In the 1970s, Japan gained unfortunate fame for “karoshi”—“death from overwork”—a word coined to describe deaths caused by work-related stresses and pressures. In the new millennium, North Americans are grinding themselves down to the nub with our vaunted “hustle and grind” culture. Work is a necessary, often fulfilling, aspect of life, but too much of anything can take its toll.
Nobody knows this better than Jenny Natyshak.
“I’m a fourth generation Reaume,” she says during a conversation with The Drive Magazine. “I am very proud of my family legacy. My dad is amazing. He built the business, he grew it, and I learned so much working at the family auto dealership, starting at the reception desk and working my way up to owner and general manager. This was not handed to me. I worked for it. I enjoyed it.”
Jenny is a Type A personality, and anything less than going full tilt was not an option. Everyone, however, has a point where moving at the speed of life becomes dizzying and disorienting.
“I like working,” Jenny says. “I enjoyed that reward and accomplishment, but I’m also a mom who had all the stuff at home—sports, household—while competing with my brothers, working the same hours, telling myself ‘I will do what everyone else does.’”
Then, one day, Jenny realized that she was not on her To Do list.
“Having so many balls in the air, you can only do that for so long,” she continues. “If I were to have a nervous breakdown, it would only last a day—that’s all I had time for! At some point, I was on the brink of burn-out. I felt like I was living my life on auto pilot. I thought: ‘This is not sustainable!’”
So, Jenny began working with life coach Heather Chauvin.
“I finally took the time to put myself on the schedule,” she says, “to remember who I was, to rediscover my desires. I loved working at the car dealership. I just forgot who I was in the meantime. I worked with a meditation coach. I had to be still but couldn’t give myself permission to do that.” She pauses, reflecting. “There is so much wisdom when you stop and pause. Be curious about yourself, your emotions. If you never give yourself time to stop, you’re just on default. I didn’t want to continue that way.”
During a retreat at the end of Heather’s program, Jenny broke down the walls, all the armor, and that was the beginning of her new journey.
“I did my inner work and started running retreats on my own time away from the dealership,” she says. “After I did a few of them, I realized: ‘I love this. We need this. Women need this.’ I also do couple’s retreats, men’s, kids’, corporate retreats.”
Jenny retired from the family dealership on September 1, 2022. The log cabin that would be the Lodge in Lakeshore went up for sale on September 25th.
“I bought it on September 26th,” Jenny says. She and her husband, Taras, began renovations soon after.
The Lodge in Lakeshore is a beautiful multi-use space where practitioners can lead sessions in their individual practices.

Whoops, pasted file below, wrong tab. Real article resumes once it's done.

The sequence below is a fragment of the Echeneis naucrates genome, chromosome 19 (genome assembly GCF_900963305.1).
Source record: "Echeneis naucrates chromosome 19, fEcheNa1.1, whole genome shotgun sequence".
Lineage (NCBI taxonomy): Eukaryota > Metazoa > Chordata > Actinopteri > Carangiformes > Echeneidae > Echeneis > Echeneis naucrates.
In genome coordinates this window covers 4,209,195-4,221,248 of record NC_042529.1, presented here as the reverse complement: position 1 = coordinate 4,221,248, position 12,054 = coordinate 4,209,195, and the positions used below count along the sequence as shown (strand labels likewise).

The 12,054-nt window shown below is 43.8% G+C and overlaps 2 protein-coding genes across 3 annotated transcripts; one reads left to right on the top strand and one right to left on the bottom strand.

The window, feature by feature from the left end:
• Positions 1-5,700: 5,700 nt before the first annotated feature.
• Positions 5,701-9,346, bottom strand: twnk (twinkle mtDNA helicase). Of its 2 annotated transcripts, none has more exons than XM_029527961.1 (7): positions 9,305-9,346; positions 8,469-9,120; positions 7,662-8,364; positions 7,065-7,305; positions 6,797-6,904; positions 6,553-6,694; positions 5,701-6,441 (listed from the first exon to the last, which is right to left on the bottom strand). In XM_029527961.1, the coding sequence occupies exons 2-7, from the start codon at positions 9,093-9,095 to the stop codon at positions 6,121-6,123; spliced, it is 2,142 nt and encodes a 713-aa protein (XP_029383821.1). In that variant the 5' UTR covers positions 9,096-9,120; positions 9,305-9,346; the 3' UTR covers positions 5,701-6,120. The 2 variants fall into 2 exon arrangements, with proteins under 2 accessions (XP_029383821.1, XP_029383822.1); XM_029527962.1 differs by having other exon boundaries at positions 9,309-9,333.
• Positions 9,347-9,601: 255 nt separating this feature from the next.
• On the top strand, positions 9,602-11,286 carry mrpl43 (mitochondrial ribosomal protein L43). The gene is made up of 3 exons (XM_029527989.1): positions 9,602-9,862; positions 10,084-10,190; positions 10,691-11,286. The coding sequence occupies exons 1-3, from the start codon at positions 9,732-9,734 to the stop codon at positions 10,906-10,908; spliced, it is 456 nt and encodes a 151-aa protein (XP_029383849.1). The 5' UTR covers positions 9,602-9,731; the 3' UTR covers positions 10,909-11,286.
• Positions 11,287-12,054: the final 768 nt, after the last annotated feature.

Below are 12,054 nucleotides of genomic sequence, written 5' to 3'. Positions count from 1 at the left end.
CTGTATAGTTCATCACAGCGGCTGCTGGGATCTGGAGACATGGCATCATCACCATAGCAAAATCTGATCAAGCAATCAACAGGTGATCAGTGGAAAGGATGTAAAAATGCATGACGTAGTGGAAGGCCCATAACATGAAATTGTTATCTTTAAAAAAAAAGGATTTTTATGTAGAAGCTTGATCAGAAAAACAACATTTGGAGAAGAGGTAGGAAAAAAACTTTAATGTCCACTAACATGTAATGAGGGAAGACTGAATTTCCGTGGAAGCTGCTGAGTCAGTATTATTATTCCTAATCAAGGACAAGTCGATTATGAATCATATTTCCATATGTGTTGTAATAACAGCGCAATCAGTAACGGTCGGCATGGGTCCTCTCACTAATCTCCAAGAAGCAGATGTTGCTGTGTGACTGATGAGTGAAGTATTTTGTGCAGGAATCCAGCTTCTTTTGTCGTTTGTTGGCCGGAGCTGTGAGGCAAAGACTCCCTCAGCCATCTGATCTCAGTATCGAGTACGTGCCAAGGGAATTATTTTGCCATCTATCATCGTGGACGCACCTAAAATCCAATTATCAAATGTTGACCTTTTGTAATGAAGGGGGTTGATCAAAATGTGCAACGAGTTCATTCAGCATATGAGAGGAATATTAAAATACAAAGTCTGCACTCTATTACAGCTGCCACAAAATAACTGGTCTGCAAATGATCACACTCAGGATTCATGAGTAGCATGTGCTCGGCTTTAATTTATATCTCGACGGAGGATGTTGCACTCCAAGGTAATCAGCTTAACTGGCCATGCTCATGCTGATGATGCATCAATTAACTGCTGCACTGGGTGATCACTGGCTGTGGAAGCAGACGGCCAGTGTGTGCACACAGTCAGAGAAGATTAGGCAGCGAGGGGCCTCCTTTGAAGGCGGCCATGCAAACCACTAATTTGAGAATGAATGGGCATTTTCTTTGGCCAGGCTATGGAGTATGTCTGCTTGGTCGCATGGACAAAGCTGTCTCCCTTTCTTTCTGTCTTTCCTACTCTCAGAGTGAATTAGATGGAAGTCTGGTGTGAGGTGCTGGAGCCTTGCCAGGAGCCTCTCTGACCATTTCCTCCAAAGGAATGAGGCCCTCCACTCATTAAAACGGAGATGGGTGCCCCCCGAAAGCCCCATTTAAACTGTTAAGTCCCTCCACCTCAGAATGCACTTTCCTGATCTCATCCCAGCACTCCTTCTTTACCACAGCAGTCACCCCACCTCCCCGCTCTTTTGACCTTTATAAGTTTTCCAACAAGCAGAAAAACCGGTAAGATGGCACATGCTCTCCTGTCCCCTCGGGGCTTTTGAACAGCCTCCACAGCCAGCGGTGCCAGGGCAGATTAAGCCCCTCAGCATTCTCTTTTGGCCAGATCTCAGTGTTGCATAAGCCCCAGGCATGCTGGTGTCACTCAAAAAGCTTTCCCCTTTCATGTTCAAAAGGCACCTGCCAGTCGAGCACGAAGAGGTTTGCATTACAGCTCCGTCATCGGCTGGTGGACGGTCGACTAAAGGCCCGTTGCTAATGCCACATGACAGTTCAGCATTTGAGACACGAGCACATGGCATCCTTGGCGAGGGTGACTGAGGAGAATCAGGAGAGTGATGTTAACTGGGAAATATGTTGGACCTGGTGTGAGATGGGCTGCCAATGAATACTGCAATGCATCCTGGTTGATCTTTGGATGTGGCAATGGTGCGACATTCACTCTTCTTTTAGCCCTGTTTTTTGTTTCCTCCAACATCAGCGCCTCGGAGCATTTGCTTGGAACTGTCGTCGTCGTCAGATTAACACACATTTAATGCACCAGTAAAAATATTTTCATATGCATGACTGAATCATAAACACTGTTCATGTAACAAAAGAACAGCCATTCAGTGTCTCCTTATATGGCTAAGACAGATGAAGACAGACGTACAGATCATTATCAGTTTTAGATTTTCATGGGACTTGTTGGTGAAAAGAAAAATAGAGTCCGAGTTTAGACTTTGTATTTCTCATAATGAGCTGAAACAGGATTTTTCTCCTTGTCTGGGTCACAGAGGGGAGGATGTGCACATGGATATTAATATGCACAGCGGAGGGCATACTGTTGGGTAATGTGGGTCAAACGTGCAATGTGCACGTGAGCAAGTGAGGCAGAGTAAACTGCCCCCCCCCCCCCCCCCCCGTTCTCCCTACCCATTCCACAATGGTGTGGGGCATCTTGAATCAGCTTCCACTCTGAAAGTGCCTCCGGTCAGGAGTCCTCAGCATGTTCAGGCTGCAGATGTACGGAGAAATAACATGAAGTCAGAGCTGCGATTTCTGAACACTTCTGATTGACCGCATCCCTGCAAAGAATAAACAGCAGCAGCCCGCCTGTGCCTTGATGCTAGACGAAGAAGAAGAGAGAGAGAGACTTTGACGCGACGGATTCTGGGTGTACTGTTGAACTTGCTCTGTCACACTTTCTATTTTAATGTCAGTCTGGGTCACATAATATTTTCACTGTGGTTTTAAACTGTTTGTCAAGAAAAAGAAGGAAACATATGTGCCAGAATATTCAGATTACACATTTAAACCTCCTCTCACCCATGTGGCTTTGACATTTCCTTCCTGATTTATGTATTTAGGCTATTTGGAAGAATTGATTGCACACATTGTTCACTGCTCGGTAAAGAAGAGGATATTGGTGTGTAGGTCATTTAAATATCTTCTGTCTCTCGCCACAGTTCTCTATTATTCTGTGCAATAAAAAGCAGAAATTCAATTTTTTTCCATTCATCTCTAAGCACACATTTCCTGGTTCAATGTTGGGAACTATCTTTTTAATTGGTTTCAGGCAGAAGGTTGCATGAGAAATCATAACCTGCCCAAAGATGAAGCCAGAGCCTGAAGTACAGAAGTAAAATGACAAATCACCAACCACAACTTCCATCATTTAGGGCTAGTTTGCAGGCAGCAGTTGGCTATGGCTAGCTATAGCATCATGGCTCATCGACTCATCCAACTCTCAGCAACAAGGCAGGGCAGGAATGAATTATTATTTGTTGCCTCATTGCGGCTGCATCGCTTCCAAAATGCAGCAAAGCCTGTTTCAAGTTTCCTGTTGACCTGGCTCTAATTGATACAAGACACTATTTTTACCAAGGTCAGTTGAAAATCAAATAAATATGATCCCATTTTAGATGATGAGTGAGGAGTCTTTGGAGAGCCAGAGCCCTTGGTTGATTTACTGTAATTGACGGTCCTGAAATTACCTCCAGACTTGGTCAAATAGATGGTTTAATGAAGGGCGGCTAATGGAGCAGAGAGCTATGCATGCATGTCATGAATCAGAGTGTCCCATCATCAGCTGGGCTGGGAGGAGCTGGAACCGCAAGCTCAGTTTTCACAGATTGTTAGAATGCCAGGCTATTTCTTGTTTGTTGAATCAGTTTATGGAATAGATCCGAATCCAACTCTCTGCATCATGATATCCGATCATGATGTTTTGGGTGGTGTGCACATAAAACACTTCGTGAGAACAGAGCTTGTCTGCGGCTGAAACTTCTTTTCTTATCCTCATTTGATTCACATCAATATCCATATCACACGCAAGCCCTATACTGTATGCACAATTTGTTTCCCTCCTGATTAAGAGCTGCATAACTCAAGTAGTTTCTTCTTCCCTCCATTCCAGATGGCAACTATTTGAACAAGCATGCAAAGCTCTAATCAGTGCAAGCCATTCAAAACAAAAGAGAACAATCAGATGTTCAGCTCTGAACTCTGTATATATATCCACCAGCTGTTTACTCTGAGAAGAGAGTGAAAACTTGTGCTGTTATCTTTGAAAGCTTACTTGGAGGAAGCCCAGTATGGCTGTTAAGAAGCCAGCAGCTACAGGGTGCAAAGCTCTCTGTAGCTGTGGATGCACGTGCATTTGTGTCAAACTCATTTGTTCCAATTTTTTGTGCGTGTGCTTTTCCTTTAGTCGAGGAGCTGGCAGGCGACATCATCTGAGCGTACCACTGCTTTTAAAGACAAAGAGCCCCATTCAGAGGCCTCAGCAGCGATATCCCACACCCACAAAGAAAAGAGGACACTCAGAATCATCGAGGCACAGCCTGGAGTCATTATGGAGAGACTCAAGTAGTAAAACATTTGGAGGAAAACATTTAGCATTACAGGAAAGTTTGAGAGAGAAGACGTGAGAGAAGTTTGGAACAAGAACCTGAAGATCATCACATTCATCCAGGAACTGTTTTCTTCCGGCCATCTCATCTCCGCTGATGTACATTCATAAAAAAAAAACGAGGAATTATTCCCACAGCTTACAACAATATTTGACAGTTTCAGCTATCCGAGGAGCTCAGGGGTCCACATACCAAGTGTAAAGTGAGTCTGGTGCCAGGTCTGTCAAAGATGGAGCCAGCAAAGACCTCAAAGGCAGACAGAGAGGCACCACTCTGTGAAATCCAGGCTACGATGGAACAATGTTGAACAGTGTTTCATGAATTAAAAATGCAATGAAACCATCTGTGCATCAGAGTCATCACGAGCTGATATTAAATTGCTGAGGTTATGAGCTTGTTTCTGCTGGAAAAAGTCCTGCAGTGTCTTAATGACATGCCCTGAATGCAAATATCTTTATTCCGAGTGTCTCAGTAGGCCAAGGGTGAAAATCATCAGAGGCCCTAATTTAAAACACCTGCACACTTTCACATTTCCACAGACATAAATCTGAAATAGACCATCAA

“We have yoga teachers coming here,” Jenny says. “We have practitioners leading paint, ecstatic dance, and meditation sessions. There are women I meet every day who don’t have a space, or float from studio to studio. They can run their classes here.”
These classes include Qi Gong yoga. The literal translation of qi gong is “energy work,” a form of yoga that has been around for thousands of years.
A practice that Jenny found particularly helpful to her own development is breath work.
“Typically, I do sessions with eight to ten people,” Jenny explains. “After sharing a little about ourselves, I have them lay down blankets and pillows, and we begin the meditation, dropping into their bodies, letting their thoughts float by, dropping from their heads to their hearts.”
She continues: “There are emotions stuck in our bodies. Everything is energy. I couldn’t believe the amount of stuff that I had stagnant in my body until I did my breath work. You release so much tension, emotion. You feel lighter, more connected to yourself.”
Another practitioner led a meditation and intuitive paint session attended by fifteen to twenty people. It began in meditation. Some journaling prompts were offered to get people thinking, and then they moved over to the other side of the loft to begin painting.
“Just whatever comes through,” Jenny says. “You choose whatever colours, put the brush to the canvas and paint. People of any age can do this.”
Recently, there was a session called “Women’s Circle and Sound” which involved “sound baths” using crystal bowls, chimes, and gongs. The session centered around frequency and sounds, and this was incorporated into a Women’s Circle, which involved people sharing and opening up. So much healing can take place when people come together in circle. It’s the same for everyone: people just want to be seen and heard.
Another recent session involved drumming circles.
“These modalities have been around for thousands of years, and western culture is only now rediscovering them,” Jenny says. “People are struggling in this hustle and grind culture. We have forgotten these ceremonies, gatherings, and practices, around the fire pit, getting in nature.”
The Lodge in Lakeshore continues to evolve. Future plans include outdoor thermal wellness in the form of cold plunges, saunas, and a complete Nordic spa.
“That’s my husband’s dream,” Jenny says.
She is quick to note that “self-care” is not selfish. It’s necessary.
“Once you take care of yourself,” Jenny says, “then you’re being of service from a full cup.”
The Lodge at Lakeshore is a safe space for people to learn, heal and grow. They offer classes and workshops, such as wellness workshops, corporate team building workshops, leadership workshops, self-care workshops, group healing circles, day retreats and weekend retreats. View the gallery of this stellar location or inquire about using its space on its website www.thelodgeatlakeshore.ca.